6.3 – Looking for “Bad” Eggs
Unfortunately, not all the eggs that are produced will be used. Many of them may just not be up to par with quality such as texture, strength or shell color. Other factors include the egg possessing inadequate nutrition or are infested with parasites or disease. Eggs provide clues in detecting several physical or cognitive challenges in your layer. Eggs that appear bloody are often due to young chicken laying before their body is physically able and their tissue tear. It could also be from excess protein or coccidiosis that causes the intestines to bleed. Thin eggs are a result of pullets laying too early as well. Healthy eggs should be a particular shape and may be rounded, pointed or blunt depending on the breed. If you see an egg shell that has a glassy or chalky appearance to it, it may be a malfunction on the hen’s shell making. This type is safe enough to eat, but it will never be the kind that can hatch due to its low porosity. Wrinkled or oddly shaped eggs can happen from careless manhandling practices or a genetic error during the time of ovulation. Soft shells or eggs that are not layered in a shell completely are from stress or nutritionally induced. Some external factor can cause a hen to release the egg prematurely. Vitamin D and calcium are important for the chicken to take because they are bone and shell builders as well as strengtheners. A lack in these two can transfer to the egg visibly. If you take noticed that your chicken is producing fewer eggs than it is supposed to that isn’t related to improper nutrition, low temperatures or dehydration you may want to look into the possibility that they may have contracted a disease. If it is a viral infection, other symptoms include thin shells, depression, restlessness, weight loss and watery whites.
Eggs that are laid on the floor over the nest are usually by pullets that are new to the egg laying business. These eggs often are cracked open and dirty, so they are not safe to ingest. Most of these eggs were potentially good eggs, so the best way to prevent them from being on the floor is to make nests early for the young hen prior to the laying period. Placing an egg in a nest for a pullet to see is also good practice to get them to lay their eggs in a proper area and away from the floor. They appear safe to the young chicken and increases the likelihood they will continue to place their eggs in nests in the future. That way, they will not hide their eggs in various spaces that aren’t proper. Eggs should be in a clean environment to ensure they stay clean until it is time to collect them. It is tempting to wash eggs before you gather them, but doing that removes of the protective outer layer that seals in moisture and prevents bacteria from entering. As long as the hens have adequate space between one another and the nests are not in a dirty condition then you are in business – Mother Nature takes care of the rest. If the outer layer of an egg gets dirty, the culprit is likely from the mud on a chicken’s foot. Use methods that ensure it is not a recurring situation by locating the source, cleaning it and redesign where you are placing the nests. Keep the floor from getting damp and move the nest a few inches above the floor.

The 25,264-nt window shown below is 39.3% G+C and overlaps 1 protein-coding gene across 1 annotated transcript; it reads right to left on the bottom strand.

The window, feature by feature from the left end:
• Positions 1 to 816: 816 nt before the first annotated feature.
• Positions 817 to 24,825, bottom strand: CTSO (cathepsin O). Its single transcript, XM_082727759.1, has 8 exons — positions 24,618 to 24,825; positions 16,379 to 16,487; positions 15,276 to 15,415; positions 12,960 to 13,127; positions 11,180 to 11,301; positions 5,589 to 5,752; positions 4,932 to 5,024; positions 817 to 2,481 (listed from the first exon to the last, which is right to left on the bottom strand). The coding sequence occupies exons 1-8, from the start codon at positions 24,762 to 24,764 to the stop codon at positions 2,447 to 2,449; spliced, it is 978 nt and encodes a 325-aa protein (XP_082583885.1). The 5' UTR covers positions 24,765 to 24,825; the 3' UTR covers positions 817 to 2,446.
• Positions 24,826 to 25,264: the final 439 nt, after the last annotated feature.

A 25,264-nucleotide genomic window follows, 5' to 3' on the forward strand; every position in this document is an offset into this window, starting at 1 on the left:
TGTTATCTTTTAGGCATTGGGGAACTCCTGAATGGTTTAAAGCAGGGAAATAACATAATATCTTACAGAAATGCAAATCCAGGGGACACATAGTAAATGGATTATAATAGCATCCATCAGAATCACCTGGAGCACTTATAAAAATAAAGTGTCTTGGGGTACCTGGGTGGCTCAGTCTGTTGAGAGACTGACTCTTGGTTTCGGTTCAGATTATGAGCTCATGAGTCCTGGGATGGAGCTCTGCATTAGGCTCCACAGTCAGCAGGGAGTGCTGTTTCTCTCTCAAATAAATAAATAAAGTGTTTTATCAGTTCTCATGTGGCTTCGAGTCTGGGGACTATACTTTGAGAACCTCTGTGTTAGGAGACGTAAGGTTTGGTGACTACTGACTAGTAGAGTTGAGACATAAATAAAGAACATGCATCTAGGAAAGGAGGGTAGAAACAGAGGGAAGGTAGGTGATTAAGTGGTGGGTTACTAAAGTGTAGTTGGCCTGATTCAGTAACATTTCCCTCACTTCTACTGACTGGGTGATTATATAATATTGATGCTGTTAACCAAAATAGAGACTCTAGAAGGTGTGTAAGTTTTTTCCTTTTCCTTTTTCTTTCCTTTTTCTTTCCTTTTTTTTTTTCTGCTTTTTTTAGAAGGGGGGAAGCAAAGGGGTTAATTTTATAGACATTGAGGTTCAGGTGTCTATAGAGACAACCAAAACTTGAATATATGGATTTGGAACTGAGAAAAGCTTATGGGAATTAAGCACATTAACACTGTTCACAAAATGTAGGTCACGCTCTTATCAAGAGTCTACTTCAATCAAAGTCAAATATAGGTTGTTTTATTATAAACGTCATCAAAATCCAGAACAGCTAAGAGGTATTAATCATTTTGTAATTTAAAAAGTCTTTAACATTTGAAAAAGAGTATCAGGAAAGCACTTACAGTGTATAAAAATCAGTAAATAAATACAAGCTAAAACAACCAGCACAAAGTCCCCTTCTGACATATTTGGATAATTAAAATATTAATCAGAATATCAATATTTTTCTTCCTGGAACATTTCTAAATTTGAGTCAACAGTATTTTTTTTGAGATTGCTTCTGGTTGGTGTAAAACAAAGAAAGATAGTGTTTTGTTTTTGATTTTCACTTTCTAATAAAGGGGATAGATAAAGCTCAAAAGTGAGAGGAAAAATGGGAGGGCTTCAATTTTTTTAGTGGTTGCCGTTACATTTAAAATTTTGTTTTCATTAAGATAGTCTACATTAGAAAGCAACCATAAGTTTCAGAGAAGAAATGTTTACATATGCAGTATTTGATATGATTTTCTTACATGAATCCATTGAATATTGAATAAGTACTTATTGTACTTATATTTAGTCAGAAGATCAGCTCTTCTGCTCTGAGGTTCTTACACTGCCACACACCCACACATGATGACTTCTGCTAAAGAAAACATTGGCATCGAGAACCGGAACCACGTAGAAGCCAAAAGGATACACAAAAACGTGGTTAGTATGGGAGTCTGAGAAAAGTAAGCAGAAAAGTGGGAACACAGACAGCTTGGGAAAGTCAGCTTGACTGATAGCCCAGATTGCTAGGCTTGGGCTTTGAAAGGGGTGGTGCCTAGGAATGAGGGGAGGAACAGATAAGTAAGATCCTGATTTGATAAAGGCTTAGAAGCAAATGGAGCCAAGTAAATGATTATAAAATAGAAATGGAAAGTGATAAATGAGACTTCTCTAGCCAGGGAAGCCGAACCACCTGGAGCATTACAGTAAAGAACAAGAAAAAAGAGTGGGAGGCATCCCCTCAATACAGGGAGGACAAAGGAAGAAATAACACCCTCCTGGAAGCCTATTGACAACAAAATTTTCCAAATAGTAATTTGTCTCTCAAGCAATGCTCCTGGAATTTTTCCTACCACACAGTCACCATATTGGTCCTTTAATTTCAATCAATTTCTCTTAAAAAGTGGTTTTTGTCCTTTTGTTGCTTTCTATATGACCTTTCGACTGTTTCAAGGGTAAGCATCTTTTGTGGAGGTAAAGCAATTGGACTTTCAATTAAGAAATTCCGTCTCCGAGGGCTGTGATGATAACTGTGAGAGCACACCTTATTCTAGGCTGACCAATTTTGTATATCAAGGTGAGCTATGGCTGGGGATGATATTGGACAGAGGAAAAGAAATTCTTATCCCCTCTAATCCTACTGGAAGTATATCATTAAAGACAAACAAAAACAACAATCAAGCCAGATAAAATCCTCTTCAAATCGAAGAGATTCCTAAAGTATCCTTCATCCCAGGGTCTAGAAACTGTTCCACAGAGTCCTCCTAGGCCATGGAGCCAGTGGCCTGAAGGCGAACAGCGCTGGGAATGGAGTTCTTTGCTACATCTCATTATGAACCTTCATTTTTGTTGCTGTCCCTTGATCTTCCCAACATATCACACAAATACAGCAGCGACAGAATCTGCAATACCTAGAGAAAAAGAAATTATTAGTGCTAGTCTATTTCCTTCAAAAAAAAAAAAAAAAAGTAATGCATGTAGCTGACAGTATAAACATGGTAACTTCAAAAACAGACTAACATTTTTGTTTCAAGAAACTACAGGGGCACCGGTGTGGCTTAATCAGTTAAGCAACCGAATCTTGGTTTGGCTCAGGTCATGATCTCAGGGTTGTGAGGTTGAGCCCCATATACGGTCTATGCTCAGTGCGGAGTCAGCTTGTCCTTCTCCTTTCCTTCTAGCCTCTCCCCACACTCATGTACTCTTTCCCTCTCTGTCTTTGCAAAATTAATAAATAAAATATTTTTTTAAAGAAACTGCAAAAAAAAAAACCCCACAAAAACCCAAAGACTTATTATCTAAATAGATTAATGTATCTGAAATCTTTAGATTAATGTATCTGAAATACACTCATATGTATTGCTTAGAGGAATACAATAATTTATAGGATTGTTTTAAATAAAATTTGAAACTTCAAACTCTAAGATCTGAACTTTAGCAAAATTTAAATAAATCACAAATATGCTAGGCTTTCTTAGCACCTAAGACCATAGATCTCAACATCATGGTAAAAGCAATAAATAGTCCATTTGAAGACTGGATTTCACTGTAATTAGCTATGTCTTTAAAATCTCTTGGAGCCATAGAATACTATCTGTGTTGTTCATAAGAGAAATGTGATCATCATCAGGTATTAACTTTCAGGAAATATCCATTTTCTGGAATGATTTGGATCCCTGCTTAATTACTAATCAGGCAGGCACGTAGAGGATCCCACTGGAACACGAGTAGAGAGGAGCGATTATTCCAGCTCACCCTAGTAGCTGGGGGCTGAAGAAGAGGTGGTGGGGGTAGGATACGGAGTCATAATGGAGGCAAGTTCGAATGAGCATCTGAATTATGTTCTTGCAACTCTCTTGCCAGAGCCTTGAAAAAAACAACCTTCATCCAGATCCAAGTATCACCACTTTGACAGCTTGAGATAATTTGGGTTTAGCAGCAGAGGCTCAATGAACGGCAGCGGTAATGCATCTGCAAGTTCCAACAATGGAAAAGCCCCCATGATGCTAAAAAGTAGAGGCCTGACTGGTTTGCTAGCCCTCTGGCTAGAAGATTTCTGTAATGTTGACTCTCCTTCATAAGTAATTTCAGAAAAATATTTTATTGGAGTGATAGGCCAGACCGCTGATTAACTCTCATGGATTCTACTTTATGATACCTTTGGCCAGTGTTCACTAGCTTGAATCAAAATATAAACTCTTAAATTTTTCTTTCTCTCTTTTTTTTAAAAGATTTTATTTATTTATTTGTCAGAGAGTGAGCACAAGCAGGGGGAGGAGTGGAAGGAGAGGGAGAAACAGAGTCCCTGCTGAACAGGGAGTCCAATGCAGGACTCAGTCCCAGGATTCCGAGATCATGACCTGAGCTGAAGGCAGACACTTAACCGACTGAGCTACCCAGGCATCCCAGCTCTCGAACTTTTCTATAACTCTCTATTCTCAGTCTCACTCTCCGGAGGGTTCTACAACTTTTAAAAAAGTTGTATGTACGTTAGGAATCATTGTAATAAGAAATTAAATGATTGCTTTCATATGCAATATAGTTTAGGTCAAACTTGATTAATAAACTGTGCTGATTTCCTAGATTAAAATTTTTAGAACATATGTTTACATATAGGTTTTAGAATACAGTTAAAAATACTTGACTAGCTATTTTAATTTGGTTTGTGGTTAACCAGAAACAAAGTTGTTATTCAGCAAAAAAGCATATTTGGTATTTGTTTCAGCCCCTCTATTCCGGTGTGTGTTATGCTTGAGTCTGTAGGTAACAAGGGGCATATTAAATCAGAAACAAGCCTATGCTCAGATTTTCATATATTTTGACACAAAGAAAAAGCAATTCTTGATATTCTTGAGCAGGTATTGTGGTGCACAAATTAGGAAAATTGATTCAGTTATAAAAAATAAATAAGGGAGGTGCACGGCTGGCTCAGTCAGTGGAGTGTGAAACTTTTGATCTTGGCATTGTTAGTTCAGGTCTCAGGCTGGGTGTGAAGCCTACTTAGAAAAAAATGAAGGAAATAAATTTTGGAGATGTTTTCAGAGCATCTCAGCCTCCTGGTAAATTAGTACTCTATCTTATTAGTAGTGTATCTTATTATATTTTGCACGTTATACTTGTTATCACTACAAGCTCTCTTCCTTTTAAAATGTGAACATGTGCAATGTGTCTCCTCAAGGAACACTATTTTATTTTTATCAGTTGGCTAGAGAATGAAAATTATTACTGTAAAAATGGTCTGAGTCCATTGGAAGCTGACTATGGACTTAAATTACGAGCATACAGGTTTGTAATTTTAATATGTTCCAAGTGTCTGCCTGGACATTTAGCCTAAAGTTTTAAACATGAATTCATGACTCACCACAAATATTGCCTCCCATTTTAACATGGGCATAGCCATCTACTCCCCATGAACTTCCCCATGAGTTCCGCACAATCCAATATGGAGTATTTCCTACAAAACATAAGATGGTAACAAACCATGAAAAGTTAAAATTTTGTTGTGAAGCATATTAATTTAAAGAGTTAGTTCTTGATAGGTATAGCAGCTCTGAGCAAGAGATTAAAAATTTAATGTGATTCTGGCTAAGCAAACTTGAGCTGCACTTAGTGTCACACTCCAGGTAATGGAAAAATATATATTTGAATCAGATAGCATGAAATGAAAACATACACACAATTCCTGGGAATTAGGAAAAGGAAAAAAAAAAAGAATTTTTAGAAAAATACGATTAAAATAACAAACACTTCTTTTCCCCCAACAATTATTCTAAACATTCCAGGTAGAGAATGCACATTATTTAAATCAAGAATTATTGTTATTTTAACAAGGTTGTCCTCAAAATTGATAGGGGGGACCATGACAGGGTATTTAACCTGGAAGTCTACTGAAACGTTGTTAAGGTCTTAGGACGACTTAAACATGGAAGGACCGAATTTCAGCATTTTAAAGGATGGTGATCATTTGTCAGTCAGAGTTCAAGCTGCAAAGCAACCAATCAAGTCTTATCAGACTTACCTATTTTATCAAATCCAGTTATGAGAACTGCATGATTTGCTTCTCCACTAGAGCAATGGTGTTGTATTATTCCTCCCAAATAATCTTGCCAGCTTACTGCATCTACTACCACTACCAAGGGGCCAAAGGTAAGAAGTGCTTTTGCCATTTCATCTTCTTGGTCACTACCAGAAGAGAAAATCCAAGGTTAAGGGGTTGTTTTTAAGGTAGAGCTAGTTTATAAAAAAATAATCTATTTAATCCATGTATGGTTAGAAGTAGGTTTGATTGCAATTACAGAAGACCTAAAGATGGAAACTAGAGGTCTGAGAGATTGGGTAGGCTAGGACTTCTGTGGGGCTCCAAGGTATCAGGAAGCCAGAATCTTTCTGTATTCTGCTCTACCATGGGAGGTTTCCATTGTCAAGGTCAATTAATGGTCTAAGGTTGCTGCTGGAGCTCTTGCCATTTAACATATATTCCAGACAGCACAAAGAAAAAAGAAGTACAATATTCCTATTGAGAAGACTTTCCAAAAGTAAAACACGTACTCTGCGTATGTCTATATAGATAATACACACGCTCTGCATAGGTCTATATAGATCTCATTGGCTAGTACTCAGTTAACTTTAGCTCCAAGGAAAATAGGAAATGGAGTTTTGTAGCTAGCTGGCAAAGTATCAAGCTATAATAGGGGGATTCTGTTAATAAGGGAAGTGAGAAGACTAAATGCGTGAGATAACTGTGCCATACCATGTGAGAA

Good space is also good to have because of the high and low ranks that chicken have. Lower ranks will move about to hide their eggs if they are in a place that is overcrowded. Keeping nests clean now doesn’t need to be messy as long as you upkeep it. Nests should be lined with straw, shavings or shredded paper. It is also a wonder cushion for them and keeps them from cracking. A good inexpensive way to clean out a nest is to use a good cardboard, so that covers the bottom of each nest. Then fold another part of the cardboard over the top of the nest to remove any debris easily. Cardboard should regularly be replaced as chicken do pick at it, and it will eventually get worn out. If you have the expenses, a nest pad is a good option, and it is made to relive messy jobs from happening in the first place.
That was Chapter 6: Raising Chickens For Eggs from our Homestead Handbook: Raising Backyard Chickens
Originally posted on June 29, 2015 @ 1:47 PM